Thus, the goal of the present study is to explore the unique association of a number of well-established psychological factors in the pain literature, namely personality, coping, and maladaptive forms of thinking, such as catastrophizing and self-criticism [12, 20, 21], in relation so several pain- and health-related outcomes in a sample of chronic pain patients. Importantly, the study will account for sex differences. This is essential because both the experience of pain and health status, as well as the role of psychological factors appear to be sensitive to sex. For instance, women appear to be more sensitive to pain and display more negative responses to it, engage in pain behaviour for longer periods of time, and are more likely to focus on the negative emotions associated with pain, arguably due to higher levels of catastrophizing and neuroticism [22,23,24,25], as well as biological sex differences related to the immune system [26,27,28].
Despite the aforementioned sex differences revealed in the pain literature, the extent to which treatments and mechanisms of change differ for men and women remains unclear . In fact, popular pain models like the Fear Avoidance Model of pain or the Psychological Flexibility Model of pain [30, 31] still tend to ignore sex as a contributor to the pain experience. By comparing the unique association between important psychological factors and the pain experience while considering sex differences, we aim at shedding some light in this regard. Specifically, we expect to find important communalities (i.e., correlations) between the psychological constructs included in the study (i.e., personality, coping, and beliefs like catastrophizing and self-criticism), so that unique associations will be rare. Additionally, we hypothesize that women will present a different psychological profile than men (i.e., higher neuroticism, catastrophizing, and negative coping), which will help understand higher mental distress and higher physical disability in this population. Finally, we expect to find sex differences when exploring the unique association between psychological variables and study outcomes, so that stronger relationships will be revealed in women.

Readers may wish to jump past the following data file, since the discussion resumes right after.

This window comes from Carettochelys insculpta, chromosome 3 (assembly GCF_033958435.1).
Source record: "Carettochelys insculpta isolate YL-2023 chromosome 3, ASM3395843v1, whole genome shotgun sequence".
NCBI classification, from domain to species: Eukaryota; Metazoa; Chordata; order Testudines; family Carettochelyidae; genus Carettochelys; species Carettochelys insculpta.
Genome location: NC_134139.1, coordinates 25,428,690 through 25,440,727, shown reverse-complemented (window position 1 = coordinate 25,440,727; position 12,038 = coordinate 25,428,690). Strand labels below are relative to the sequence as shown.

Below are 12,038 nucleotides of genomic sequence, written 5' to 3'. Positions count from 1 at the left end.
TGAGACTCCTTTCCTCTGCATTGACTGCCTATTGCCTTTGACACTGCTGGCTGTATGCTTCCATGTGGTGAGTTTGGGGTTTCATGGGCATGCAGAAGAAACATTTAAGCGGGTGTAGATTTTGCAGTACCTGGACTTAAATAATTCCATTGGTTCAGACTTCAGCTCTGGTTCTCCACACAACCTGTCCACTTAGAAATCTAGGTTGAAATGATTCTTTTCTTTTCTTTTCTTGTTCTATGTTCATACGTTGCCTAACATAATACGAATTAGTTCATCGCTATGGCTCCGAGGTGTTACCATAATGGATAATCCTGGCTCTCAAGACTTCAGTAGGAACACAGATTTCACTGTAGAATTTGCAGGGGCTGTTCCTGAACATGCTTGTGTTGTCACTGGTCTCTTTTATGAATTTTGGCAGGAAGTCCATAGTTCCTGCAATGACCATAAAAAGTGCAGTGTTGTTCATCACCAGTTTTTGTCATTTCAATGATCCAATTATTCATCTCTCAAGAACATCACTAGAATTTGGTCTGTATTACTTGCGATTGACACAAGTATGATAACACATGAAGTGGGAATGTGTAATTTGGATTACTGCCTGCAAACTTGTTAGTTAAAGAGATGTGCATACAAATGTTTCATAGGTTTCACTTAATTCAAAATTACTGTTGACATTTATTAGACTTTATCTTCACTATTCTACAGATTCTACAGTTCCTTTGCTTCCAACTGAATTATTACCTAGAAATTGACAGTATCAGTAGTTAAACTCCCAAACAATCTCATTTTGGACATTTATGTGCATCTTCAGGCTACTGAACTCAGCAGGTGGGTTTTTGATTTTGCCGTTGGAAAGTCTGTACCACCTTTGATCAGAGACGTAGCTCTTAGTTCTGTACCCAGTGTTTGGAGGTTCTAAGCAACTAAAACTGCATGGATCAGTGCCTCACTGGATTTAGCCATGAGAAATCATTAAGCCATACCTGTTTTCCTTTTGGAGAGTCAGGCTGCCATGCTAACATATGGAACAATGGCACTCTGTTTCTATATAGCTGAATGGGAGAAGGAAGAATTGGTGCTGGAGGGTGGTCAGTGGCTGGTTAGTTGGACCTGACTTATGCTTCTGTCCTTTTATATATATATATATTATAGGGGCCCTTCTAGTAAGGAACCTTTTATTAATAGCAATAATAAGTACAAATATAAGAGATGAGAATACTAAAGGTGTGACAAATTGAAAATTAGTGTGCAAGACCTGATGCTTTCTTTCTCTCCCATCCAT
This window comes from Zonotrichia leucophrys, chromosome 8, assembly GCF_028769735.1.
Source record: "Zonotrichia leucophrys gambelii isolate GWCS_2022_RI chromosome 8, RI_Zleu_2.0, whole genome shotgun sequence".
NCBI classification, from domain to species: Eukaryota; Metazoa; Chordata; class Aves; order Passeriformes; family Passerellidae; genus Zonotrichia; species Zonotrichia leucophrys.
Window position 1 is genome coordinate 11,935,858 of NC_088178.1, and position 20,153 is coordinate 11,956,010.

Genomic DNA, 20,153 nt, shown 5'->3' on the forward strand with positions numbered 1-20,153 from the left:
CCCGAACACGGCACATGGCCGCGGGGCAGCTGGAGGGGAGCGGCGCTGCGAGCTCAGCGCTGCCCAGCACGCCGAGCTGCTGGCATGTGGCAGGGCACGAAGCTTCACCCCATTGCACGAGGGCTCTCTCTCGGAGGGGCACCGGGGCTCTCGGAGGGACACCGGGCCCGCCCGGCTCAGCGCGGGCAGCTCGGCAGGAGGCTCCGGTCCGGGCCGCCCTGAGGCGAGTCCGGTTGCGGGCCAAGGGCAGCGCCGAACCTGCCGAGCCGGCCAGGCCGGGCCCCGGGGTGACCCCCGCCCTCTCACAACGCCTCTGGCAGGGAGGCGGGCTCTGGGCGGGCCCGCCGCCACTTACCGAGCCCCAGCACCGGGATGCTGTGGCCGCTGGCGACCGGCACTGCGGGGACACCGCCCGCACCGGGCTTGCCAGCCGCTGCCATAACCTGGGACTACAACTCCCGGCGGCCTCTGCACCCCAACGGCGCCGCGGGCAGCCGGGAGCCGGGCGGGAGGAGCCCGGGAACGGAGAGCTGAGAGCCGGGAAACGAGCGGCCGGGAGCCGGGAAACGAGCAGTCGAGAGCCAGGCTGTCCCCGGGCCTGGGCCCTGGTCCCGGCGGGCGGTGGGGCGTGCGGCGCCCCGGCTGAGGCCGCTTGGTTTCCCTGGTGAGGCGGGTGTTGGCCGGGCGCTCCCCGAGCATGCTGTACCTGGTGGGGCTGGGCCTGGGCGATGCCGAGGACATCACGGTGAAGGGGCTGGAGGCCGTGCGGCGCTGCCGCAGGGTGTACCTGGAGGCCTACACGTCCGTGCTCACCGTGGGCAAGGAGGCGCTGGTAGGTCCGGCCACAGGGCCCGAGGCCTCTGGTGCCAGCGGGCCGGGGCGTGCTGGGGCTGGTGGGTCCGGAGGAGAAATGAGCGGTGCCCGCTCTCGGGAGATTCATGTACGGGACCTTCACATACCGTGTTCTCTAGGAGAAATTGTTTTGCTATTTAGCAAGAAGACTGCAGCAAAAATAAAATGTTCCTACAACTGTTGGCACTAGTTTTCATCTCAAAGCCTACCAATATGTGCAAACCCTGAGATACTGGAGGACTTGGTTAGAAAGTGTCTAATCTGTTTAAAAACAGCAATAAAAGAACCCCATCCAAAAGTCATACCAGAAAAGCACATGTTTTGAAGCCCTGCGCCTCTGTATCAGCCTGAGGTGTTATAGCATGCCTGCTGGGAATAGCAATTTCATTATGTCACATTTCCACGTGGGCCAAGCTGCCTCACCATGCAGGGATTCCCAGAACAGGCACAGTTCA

Participants were consecutive patients attending the Pain Clinic of the Vall d’Hebron University Hospital in Barcelona (Spain), which is a public, tertiary referral hospital with an area of influence of more than 400,000 residents. Patients were contacted by letter a month before their first medical appointment. The letter included the evaluation protocol together with an explanation of the study goal, its procedures and associated risks, as well as the contact information of the lead researcher, C.S.R. All participants completed the informed consent and questionnaires at home and returned the documents to their doctor the day of their medical appointment.
Over a period of 4 years (from early 2012 to late 2015) we contacted 2127 individuals. Of these, 513 patients (24.1% of the contacted patients) agreed to participate and completed the protocol. Difficulties in writing or reading, together with the high number of questions included in the protocol were cited as main reasons for not participating. Further information on participants who declined to participate at this stage could not be collected.
In addition to this, the protocol was not complete for 57 of the 513 patients (11.1%). To facilitate the readability of the text and to minimize the risk of response bias due to small variations in each analysis as a result of different samples, only those individuals with complete information for all variables (n = 456) will be used in the analysis. To discuss the generalizability of findings and possible biases, we will compare their characteristics, when available, with those of the non-completers.
Several models of personality exist, but the Five Factor Model (FFM) of personality is the most integrative and widely used model in different settings , including chronic pain . The FFM describes five bipolar dimensions, which are neuroticism, extraversion, openness to experience, agreeableness, and conscientiousness. High scores in neuroticism are associated with a tendency to experience negative emotions such as anxiety, depression and anger or worry. Extroverts tend to be active, talkative, enthusiast and energetic. Openness to experience defines individuals with a great variety of interests, who tend to be curious, original and sensitive to art. High scores in agreeableness are obtained by altruist, careful and cooperative individuals. Finally, conscientiousness refers to achievement, diligence and hard-work in the positive pole .
The FFM of personality was measured with the NEO-Five-Factor-Inventory (NEO-FFI; [33, 34]). In the NEO-FII, individuals are asked to rate the degree to which they agree with 60 statements (12 per scale) using a 5-point Likert scale ranging from 0 = “totally disagree” to 4 = “completely agree.” Scores for each scale range from 0 to 48. The NEO-FFI has adequate psychometric properties (0.66 < α < 0.81; ). The internal consistency in our sample was also good (0.69 < α < 0.84).